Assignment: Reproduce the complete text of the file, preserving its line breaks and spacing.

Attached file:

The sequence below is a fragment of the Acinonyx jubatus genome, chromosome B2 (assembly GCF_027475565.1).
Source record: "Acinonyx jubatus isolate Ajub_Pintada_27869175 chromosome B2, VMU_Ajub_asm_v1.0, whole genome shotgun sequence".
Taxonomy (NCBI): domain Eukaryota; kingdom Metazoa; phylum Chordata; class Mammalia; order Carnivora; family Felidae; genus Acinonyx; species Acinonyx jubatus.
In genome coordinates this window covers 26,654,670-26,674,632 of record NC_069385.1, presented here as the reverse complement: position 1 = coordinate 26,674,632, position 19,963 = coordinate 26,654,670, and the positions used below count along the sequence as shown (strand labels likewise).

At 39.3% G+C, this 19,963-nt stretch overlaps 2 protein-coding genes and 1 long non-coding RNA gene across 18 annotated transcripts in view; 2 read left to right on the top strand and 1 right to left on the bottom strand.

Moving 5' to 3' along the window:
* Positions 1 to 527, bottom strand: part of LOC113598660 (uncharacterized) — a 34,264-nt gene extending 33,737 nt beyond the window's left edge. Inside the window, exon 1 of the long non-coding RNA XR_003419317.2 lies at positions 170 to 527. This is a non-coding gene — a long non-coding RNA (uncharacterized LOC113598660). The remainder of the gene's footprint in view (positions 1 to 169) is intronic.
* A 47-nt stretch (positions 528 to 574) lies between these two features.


The sequence below is a fragment of the Acinonyx jubatus genome, chromosome B2 (assembly GCF_027475565.1).
Source record: "Acinonyx jubatus isolate Ajub_Pintada_27869175 chromosome B2, VMU_Ajub_asm_v1.0, whole genome shotgun sequence".
Taxonomy (NCBI): domain Eukaryota; kingdom Metazoa; phylum Chordata; class Mammalia; order Carnivora; family Felidae; genus Acinonyx; species Acinonyx jubatus.
In genome coordinates this window covers 26,654,670-26,674,632 of record NC_069385.1, presented here as the reverse complement: position 1 = coordinate 26,674,632, position 19,963 = coordinate 26,654,670, and the positions used below count along the sequence as shown (strand labels likewise).

At 39.3% G+C, this 19,963-nt stretch overlaps 2 protein-coding genes and 1 long non-coding RNA gene across 18 annotated transcripts in view; 2 read left to right on the top strand and 1 right to left on the bottom strand.

Moving 5' to 3' along the window:
* Positions 1 to 527, bottom strand: part of LOC113598660 (uncharacterized) — a 34,264-nt gene extending 33,737 nt beyond the window's left edge. Inside the window, exon 1 of the long non-coding RNA XR_003419317.2 lies at positions 170 to 527. This is a non-coding gene — a long non-coding RNA (uncharacterized LOC113598660). The remainder of the gene's footprint in view (positions 1 to 169) is intronic.
* A 47-nt stretch (positions 528 to 574) lies between these two features.